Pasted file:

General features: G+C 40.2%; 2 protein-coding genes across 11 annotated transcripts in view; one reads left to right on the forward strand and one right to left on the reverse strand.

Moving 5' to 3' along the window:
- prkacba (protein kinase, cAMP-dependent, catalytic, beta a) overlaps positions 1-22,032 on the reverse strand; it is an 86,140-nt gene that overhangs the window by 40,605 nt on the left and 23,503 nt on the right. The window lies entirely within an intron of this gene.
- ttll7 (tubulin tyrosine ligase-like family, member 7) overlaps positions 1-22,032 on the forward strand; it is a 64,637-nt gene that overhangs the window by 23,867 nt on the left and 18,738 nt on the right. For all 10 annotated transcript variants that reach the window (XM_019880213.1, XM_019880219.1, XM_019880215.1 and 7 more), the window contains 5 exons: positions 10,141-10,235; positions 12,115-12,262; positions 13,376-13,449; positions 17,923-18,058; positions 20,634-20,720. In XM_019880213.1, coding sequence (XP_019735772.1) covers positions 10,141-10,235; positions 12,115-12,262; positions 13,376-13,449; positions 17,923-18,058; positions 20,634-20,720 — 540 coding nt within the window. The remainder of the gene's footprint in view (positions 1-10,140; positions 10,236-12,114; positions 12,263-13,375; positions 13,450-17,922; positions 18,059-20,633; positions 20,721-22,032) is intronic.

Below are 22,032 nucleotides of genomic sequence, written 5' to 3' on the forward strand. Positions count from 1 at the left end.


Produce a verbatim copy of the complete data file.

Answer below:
General features: G+C 40.2%; 2 protein-coding genes across 11 annotated transcripts in view; one reads left to right on the forward strand and one right to left on the reverse strand.

Moving 5' to 3' along the window:
- prkacba (protein kinase, cAMP-dependent, catalytic, beta a) overlaps positions 1-22,032 on the reverse strand; it is an 86,140-nt gene that overhangs the window by 40,605 nt on the left and 23,503 nt on the right. The window lies entirely within an intron of this gene.
- ttll7 (tubulin tyrosine ligase-like family, member 7) overlaps positions 1-22,032 on the forward strand; it is a 64,637-nt gene that overhangs the window by 23,867 nt on the left and 18,738 nt on the right. For all 10 annotated transcript variants that reach the window (XM_019880213.1, XM_019880219.1, XM_019880215.1 and 7 more), the window contains 5 exons: positions 10,141-10,235; positions 12,115-12,262; positions 13,376-13,449; positions 17,923-18,058; positions 20,634-20,720. In XM_019880213.1, coding sequence (XP_019735772.1) covers positions 10,141-10,235; positions 12,115-12,262; positions 13,376-13,449; positions 17,923-18,058; positions 20,634-20,720 — 540 coding nt within the window. The remainder of the gene's footprint in view (positions 1-10,140; positions 10,236-12,114; positions 12,263-13,375; positions 13,450-17,922; positions 18,059-20,633; positions 20,721-22,032) is intronic.

Below are 22,032 nucleotides of genomic sequence, written 5' to 3' on the forward strand. Positions count from 1 at the left end.